Diseases & Conditions

Abdominal Discomfort - Abdominal Distress


Overview, Causes, & Risk Factors

Abdominal distress refers to any pain or discomfort in the abdomen.

What is going on in the body?

Abdominal distress is a very common complaint. There are many different reasons why a person might have abdominal problems, and the exact cause is not always clear. Symptoms may be mild and of no great concern, or they may signal a life-threatening condition.

What are the causes and risks of the condition?

Abdominal distress often comes from the gut, or the gastrointestinal tract. It may also come from other organs or tissues inside the abdomen. Other times, conditions totally outside the abdomen, such as a lung infection, cause abdominal distress.

Possible causes of abdominal distress include:

  • bleeding into the abdominal wall muscles
  • bowel or abdominal infections, such as diverticulitis or appendicitis
  • cancer
  • inflammation of the abdominal lining, known as peritonitis
  • inflammation of the pancreas, usually due to alcohol use, infection, or drug use
  • injury or strain to the abdominal wall muscles
  • sexually transmitted diseases (STDs), such as Neisseria gonorrhoeae\ bacteria. These infections are usually acquired through sexual contact. A gonococcal infection may also be passed from mother to baby during childbirth. ',CAPTION,'Gonococcal Infections');" onmouseout="return nd();">gonococcal infections
  • A healthcare provider's main concern is making sure the pain is not caused by a life-threatening condition. For instance, appendicitis can result in death if not treated fairly quickly.


    Symptoms & Signs

    What are the signs and symptoms of the condition?

    There are hundreds of conditions that can cause abdominal discomfort. There are several aspects of abdominal pain or discomfort that a healthcare provider may want to know about, including:

  • how severe the pain is
  • what makes the pain better or worse, if anything
  • what the pain feels like, such as whether the pain is sharp or cramping
  • when the pain started
  • where the pain is located
  • whether or not other symptoms are present
  • whether or not the pain moves to other areas
  • whether the pain is constant or comes and goes
  • whether the pain is related to certain foods or a certain time in the menstrual cycle for women

  • Diagnosis & Tests

    How is the condition diagnosed?

    A medical history and physical examination often lead a healthcare provider to narrow the list of potential causes for abdominal distress. Further testing depends on the possible remaining causes. Testing may include blood tests and X-rays. The provider may order an abdominal CT scan or abdominal MRI. Abdominal exploratory surgery may be needed to make the diagnosis.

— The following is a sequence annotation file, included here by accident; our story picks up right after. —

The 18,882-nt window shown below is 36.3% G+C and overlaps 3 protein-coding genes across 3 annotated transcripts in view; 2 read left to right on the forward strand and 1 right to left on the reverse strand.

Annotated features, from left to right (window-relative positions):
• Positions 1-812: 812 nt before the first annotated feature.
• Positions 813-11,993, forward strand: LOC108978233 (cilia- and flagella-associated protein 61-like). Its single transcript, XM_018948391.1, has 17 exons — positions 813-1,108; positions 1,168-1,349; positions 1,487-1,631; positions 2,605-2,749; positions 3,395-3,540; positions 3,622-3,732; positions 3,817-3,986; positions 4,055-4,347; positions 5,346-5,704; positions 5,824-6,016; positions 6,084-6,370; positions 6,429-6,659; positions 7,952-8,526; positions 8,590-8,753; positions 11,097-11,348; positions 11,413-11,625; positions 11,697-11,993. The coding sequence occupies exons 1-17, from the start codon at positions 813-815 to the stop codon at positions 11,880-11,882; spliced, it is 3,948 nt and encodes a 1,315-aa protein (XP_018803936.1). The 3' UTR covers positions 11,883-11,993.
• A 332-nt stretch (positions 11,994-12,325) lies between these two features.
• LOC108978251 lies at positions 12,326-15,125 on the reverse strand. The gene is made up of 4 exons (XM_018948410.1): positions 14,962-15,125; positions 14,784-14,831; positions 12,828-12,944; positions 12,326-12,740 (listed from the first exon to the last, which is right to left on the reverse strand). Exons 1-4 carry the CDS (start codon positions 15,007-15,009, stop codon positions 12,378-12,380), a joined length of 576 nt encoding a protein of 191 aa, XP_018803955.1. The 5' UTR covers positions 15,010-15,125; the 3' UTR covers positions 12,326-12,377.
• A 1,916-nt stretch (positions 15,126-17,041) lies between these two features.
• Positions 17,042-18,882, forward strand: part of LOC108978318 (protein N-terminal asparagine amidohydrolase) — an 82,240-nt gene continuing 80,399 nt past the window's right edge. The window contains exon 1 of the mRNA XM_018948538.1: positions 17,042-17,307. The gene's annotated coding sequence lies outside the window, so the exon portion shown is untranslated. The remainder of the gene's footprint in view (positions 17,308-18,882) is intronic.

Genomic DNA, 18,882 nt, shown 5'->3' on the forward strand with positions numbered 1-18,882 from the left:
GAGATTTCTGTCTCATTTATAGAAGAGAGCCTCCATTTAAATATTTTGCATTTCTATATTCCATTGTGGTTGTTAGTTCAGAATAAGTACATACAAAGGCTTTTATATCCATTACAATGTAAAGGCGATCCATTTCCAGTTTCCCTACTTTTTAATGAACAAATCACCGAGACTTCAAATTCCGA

Prevention & Expectations

    What can be done to prevent the condition?

    Often, nothing can be done to prevent new abdominal discomfort. Some abdominal problems can be avoided by:

  • avoiding illegal drugs
  • drinking alcohol in moderation or not at all
  • following safer sex guidelines to prevent STDs
  • seeking prompt treatment for infections, diseases, and conditions
  • What are the long-term effects of the condition?

    Long-term effects can range from none to permanent disability or even to death. This depends on the underlying cause of the abdominal distress.

    What are the risks to others?

    Abdominal distress itself is not contagious. However, an underlying cause such as sexually transmitted disease may be contagious.


    Treatment & Monitoring

    What are the treatments for the condition?

    Treatments vary widely depending on the cause of the abdominal discomfort. Treatment may include medicines or surgery.

    What are the side effects of the treatments?

    All medicines have potential side effects, including allergic reactions and stomach upset. Surgery carries a risk of bleeding, infection, and allergic reaction to anesthesia.

    What happens after treatment for the condition?

    Follow-up depends on the underlying cause. A person may need no further monitoring or may need treatment for the rest of his or her life.

    How is the condition monitored?

    Monitoring depends on the underlying cause of the problem. Any new or worsening symptoms should be reported to the healthcare provider.


    Attribution

    Author:Adam Brochert, MD
    Date Written:
    Editor:Ballenberg, Sally, BS
    Edit Date:10/31/01
    Reviewer:Eileen McLaughlin, RN, BSN
    Date Reviewed:09/25/01

    Sources

    Harrison's Principles of Internal Medicine, 1998, Fauci et al.